SAN FRANCISCO—Unlike previous Windows operating systems launches, Microsoft's rollout of Windows 8 is not expected to generate a significant increase in DRAM shipments, according to market research firm IHS iSuppli.
Global DRAM bit shipments are expected to increase by 8 percent in the fourth quarter compared to the third quarter, according to IHS. Previous Windows rollouts have always generated double-digit increases in quarterly DRAM shipments, according to the firm.
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According to IHS, the lower than normal expected DRAM boost is partly due to the operating system's lean hardware requirement. More importantly, the arrival of Windows 8 is not likely to deliver a significant increase in PC shipments in the fourth quarter compared to the fourth quarter of 2011, IHS said.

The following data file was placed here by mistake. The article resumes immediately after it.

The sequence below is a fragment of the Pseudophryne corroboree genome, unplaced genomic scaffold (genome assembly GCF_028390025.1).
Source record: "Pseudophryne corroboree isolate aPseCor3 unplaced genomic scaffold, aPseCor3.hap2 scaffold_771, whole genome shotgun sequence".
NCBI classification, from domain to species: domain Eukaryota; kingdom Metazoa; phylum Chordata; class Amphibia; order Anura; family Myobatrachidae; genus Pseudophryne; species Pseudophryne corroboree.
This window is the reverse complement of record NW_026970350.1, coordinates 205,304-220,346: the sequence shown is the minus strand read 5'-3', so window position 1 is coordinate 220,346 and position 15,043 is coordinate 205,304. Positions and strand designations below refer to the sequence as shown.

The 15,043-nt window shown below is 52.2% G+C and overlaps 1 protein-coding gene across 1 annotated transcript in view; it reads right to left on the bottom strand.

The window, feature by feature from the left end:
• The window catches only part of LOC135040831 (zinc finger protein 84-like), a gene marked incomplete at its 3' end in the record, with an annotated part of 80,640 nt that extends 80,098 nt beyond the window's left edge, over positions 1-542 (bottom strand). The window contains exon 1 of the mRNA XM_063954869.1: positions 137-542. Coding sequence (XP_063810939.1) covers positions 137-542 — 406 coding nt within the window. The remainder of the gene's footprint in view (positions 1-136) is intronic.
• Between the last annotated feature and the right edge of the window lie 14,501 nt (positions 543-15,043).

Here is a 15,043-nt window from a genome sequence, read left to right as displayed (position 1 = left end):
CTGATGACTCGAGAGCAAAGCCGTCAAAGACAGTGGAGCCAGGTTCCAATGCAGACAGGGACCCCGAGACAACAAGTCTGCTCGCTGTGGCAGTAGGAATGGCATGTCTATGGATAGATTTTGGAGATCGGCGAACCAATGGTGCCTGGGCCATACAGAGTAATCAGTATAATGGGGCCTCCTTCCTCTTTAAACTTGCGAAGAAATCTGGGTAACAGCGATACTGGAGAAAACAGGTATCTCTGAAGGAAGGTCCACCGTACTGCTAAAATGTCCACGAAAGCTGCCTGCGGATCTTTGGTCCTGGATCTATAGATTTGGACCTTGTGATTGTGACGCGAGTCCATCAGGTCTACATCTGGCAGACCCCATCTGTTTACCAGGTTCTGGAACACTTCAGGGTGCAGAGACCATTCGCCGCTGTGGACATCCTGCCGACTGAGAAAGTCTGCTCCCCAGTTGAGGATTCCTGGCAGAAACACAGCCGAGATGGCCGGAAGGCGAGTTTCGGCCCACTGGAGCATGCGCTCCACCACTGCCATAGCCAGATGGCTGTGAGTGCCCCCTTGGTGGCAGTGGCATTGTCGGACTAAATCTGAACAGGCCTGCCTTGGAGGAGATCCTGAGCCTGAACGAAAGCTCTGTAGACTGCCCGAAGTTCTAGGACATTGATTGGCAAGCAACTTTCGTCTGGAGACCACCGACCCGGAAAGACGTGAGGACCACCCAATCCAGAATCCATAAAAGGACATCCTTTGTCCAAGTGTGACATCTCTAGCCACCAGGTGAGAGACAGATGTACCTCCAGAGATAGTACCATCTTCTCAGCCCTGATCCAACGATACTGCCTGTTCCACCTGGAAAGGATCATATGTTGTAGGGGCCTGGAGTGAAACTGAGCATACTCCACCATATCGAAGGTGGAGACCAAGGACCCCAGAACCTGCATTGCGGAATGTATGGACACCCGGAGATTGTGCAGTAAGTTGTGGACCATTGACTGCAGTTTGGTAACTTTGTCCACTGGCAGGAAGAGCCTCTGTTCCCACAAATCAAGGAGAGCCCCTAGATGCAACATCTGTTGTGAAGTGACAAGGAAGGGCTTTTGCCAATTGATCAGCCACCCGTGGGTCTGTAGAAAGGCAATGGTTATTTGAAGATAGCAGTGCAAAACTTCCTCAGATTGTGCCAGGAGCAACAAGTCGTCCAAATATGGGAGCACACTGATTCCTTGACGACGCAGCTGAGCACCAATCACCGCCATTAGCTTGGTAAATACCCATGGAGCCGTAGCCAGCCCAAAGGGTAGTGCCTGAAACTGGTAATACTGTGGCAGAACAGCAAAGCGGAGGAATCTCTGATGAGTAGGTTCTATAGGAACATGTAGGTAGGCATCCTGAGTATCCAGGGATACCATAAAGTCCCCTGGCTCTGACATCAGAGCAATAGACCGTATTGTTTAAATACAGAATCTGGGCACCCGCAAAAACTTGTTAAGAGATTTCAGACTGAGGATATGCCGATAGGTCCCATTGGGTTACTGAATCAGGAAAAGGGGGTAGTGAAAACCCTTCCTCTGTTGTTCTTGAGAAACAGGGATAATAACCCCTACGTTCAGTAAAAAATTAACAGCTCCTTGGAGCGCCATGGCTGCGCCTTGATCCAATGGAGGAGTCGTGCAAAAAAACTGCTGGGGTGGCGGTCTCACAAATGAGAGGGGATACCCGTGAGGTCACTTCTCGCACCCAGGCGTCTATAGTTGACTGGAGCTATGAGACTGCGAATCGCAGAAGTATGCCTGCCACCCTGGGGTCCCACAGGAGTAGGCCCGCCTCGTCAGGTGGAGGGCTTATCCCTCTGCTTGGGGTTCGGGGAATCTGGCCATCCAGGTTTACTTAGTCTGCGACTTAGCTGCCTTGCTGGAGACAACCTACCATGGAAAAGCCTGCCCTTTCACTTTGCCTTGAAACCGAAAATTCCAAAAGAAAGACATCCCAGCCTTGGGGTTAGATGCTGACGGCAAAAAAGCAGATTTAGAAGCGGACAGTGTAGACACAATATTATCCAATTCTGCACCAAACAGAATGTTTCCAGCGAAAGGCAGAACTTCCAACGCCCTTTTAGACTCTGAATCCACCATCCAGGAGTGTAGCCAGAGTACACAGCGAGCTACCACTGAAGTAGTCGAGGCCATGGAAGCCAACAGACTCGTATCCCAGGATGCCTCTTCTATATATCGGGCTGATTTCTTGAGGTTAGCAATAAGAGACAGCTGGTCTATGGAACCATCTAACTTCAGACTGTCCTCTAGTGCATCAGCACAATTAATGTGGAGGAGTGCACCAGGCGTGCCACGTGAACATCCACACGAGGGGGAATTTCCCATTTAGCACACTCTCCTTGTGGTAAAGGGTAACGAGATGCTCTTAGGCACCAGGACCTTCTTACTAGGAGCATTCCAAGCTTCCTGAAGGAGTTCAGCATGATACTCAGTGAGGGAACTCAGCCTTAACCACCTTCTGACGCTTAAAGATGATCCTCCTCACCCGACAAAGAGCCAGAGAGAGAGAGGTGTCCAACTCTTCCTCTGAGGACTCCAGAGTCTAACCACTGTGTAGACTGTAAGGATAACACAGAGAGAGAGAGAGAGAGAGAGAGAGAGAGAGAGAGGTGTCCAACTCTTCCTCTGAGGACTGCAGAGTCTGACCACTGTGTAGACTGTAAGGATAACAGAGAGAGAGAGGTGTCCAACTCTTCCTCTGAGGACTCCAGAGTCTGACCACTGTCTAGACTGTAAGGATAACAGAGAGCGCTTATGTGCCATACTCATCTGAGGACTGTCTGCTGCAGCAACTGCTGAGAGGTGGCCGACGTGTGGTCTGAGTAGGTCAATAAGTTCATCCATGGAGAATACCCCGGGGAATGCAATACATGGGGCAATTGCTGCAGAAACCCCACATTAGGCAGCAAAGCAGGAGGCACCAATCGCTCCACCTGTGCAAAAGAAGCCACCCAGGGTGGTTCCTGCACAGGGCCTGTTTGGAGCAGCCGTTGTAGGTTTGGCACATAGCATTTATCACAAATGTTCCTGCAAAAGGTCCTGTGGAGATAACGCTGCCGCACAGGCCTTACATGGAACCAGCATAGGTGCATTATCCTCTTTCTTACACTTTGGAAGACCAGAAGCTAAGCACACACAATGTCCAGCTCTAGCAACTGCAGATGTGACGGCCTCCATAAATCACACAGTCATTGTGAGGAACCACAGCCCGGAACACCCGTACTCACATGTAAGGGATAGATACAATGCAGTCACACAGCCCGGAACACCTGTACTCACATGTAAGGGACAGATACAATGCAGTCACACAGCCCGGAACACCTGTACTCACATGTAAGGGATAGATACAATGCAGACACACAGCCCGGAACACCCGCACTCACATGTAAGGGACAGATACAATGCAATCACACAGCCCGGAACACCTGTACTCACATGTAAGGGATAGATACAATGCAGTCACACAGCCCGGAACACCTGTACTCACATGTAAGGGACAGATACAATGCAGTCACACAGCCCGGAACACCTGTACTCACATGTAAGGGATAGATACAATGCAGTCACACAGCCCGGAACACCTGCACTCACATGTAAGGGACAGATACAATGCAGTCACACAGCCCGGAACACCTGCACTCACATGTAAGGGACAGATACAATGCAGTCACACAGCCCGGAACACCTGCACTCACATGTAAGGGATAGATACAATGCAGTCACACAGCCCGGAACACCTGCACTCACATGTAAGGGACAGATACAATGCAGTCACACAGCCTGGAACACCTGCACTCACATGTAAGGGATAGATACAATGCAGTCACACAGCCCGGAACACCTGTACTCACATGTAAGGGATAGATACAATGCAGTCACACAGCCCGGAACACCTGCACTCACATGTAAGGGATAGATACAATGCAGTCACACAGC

"The release of a new Microsoft OS traditionally has been accompanied by more advanced system requirements, which then fuels growth in the DRAM market as more bits are shipped," said Clifford Leimbach, analyst for memory demand forecasting at IHS. "However, starting with Windows 7 and continuing with Windows 8, Microsoft has taken a leaner approach with its operating systems, maintaining the same DRAM requirements as before."
Meanwhile, Leimbach said, customers are continuing to shun new PC purchases, and Windows 8 is not expected to change the equation. IHS recently forecast that overall PC shipments would contract in 2012 for the first time in 11 years.